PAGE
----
Victoria Coleman is making waves in the wine world as Napa Valley’s first Black female winemaker. After cultivating her winemaking credentials over more than 17 years of work and study at wineries abroad and at home, Coleman is now head winemaker at Lobo Wines in Napa Valley, California.
Coleman was led to wine production in a somewhat roundabout way. She didn’t grow up in a wine-drinking family and only discovered her love of winemaking after the death of her mother 18 years ago. After losing her mom, Coleman relocated from Seattle to Napa to be with her partner. The relocation sparked her interest in wine and winemaking.
“When I moved to Napa, the only thing [was] you’re either in a restaurant or you’re working in a winery. And so I just started out working in a winery,” Coleman explained to Boston’s WBUR. “[I] ended up staying for four years and getting into school and just creating my path.”
A Robust Education
In addition to being Napa Valley’s first Black winemaker, Coleman is also the first Black woman to graduate from the University of California, Davis enology/viticulture program. She explained to WBUR that being the only Black woman there presented a unique set of challenges. “I didn’t have the friends or the study groups that I would have liked to have had,” she said. “That made it difficult.”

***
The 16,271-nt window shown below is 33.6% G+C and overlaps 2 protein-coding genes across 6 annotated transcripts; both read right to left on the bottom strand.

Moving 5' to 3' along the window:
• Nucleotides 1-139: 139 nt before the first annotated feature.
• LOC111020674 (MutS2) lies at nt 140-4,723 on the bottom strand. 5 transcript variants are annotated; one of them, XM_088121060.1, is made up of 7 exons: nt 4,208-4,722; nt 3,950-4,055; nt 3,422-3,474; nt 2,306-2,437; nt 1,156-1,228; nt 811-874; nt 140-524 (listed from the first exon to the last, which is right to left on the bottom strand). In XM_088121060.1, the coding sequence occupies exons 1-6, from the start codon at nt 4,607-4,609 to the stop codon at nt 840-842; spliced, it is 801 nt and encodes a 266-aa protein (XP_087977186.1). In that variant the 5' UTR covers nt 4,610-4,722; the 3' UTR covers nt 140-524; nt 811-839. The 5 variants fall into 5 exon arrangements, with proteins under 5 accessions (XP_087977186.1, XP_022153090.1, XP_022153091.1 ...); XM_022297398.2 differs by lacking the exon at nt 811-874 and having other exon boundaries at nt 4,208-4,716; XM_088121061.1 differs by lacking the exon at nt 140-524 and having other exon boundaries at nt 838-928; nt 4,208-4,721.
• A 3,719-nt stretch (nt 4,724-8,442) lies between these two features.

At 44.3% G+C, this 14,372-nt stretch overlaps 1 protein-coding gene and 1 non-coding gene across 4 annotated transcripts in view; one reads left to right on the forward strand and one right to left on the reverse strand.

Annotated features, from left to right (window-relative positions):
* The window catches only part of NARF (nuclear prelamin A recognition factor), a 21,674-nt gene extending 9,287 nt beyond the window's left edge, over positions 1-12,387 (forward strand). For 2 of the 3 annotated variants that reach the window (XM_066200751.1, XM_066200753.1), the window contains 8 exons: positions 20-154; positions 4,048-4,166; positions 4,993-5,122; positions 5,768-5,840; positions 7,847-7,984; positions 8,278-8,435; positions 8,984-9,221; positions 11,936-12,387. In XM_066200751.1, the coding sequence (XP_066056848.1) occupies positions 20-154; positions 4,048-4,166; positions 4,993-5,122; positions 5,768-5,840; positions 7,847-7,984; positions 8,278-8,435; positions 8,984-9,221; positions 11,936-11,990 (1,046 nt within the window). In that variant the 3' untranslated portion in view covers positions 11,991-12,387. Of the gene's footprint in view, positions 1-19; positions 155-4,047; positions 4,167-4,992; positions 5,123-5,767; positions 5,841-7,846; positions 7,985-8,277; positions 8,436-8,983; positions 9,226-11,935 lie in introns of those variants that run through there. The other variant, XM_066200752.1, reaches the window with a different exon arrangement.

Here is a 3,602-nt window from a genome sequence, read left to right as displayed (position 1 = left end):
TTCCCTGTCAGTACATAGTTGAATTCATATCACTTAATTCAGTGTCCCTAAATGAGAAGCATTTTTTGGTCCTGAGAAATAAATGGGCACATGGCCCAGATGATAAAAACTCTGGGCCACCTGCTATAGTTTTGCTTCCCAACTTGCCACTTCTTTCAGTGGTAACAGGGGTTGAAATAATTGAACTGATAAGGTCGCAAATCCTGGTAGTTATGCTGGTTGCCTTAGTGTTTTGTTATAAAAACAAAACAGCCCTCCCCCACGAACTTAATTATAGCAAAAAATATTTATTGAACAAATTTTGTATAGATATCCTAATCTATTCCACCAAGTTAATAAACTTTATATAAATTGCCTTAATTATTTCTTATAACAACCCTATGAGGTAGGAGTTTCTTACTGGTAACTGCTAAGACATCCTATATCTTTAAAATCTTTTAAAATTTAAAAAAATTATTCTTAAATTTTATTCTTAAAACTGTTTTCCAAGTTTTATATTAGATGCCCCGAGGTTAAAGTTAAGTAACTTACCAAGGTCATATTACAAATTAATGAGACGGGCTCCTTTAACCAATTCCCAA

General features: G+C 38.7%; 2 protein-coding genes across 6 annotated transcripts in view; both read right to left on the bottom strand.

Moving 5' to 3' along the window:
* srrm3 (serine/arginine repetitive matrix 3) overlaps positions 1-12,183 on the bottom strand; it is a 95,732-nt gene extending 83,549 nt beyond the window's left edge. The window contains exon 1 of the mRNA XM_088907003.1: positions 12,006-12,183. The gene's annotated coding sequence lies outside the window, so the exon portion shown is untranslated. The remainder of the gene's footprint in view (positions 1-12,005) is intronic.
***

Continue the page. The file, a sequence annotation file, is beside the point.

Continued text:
Despite the difficulties she may have faced in her early wine education, Coleman continued confidently down her career path. After graduating, she settled into a role at Stag’s Leap Wine Cellars as a production assistant to the winemaker. She also spent time in Bordeaux, France at Chateau Mouton Rothschild, where she focused on winemaking in the Old World style.
In 2008, Coleman met Randy Wulff, wine proprietor at Lobo Wines, who essentially hired her on the spot. It was a fateful meeting, as Coleman has been producing wine for the winery ever since. During her time at the winery, she has produced pinot noir, merlot, a syrah blend and cabernet sauvignon among other wines — 16 vintages in total.
Coleman says her favorite wine is the Atlas Peak Cabernet Sauvignon from Lobo Wines, a blend of cabernet, merlot and petit verdot.
“It’s the wine that’s most interesting — where you actually take a sip and you’re thinking about it,” she told WBUR. “You’re actually having a conversation about it with yourself or others.”
Inspiring Black Winemakers
In addition to her love of crafting wine, Coleman is working hard to ensure that other people of color have access to viticulture and enology education. “I am working with a small team to fund scholarships for industry training and education for people of color. We want to bridge the gap between desire and opportunity,” she told Napa Valley Life Magazine.
The good news is that while Coleman may be the first Black, female winemaker in Napa Valley, there are other Black winemakers in the United States who are also making headway in the industry. Institutes such as the Association of African American Vintners, Black Vines and The Hue Society among others, are also doing their part to ensure people of color have a place in the future of wine production.